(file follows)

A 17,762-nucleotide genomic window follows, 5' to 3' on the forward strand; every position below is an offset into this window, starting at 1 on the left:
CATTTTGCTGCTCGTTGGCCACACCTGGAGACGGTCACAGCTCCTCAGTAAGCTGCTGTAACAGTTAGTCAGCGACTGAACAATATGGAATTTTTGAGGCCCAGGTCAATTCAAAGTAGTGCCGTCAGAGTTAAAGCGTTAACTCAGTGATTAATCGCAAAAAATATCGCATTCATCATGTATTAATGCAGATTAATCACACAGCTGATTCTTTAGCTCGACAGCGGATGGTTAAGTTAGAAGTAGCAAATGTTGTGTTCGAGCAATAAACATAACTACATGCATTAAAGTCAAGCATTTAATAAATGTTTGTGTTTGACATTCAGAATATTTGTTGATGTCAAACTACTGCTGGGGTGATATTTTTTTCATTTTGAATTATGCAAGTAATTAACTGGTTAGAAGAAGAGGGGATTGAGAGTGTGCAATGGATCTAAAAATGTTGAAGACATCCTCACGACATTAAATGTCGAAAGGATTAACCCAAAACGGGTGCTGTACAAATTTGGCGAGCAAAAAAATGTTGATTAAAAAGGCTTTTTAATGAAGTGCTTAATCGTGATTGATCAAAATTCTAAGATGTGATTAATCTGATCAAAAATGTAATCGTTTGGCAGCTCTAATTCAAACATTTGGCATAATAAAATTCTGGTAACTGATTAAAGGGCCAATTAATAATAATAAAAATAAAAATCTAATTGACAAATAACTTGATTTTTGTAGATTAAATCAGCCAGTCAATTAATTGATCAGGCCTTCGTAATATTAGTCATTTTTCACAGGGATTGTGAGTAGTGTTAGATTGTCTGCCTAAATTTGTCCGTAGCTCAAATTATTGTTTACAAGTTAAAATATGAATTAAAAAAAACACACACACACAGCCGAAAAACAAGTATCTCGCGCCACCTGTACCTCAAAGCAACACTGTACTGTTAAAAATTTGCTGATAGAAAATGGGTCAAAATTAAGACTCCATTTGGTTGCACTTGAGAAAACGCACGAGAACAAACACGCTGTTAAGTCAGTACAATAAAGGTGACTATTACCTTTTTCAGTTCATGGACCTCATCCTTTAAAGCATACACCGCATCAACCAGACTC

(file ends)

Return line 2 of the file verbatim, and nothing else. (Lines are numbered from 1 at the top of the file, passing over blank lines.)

CATTTTGCTGCTCGTTGGCCACACCTGGAGACGGTCACAGCTCCTCAGTAAGCTGCTGTAACAGTTAGTCAGCGACTGAACAATATGGAATTTTTGAGGCCCAGGTCAATTCAAAGTAGTGCCGTCAGAGTTAAAGCGTTAACTCAGTGATTAATCGCAAAAAATATCGCATTCATCATGTATTAATGCAGATTAATCACACAGCTGATTCTTTAGCTCGACAGCGGATGGTTAAGTTAGAAGTAGCAAATGTTGTGTTCGAGCAATAAACATAACTACATGCATTAAAGTCAAGCATTTAATAAATGTTTGTGTTTGACATTCAGAATATTTGTTGATGTCAAACTACTGCTGGGGTGATATTTTTTTCATTTTGAATTATGCAAGTAATTAACTGGTTAGAAGAAGAGGGGATTGAGAGTGTGCAATGGATCTAAAAATGTTGAAGACATCCTCACGACATTAAATGTCGAAAGGATTAACCCAAAACGGGTGCTGTACAAATTTGGCGAGCAAAAAAATGTTGATTAAAAAGGCTTTTTAATGAAGTGCTTAATCGTGATTGATCAAAATTCTAAGATGTGATTAATCTGATCAAAAATGTAATCGTTTGGCAGCTCTAATTCAAACATTTGGCATAATAAAATTCTGGTAACTGATTAAAGGGCCAATTAATAATAATAAAAATAAAAATCTAATTGACAAATAACTTGATTTTTGTAGATTAAATCAGCCAGTCAATTAATTGATCAGGCCTTCGTAATATTAGTCATTTTTCACAGGGATTGTGAGTAGTGTTAGATTGTCTGCCTAAATTTGTCCGTAGCTCAAATTATTGTTTACAAGTTAAAATATGAATTAAAAAAAACACACACACACAGCCGAAAAACAAGTATCTCGCGCCACCTGTACCTCAAAGCAACACTGTACTGTTAAAAATTTGCTGATAGAAAATGGGTCAAAATTAAGACTCCATTTGGTTGCACTTGAGAAAACGCACGAGAACAAACACGCTGTTAAGTCAGTACAATAAAGGTGACTATTACCTTTTTCAGTTCATGGACCTCATCCTTTAAAGCATACACCGCATCAACCAGACTC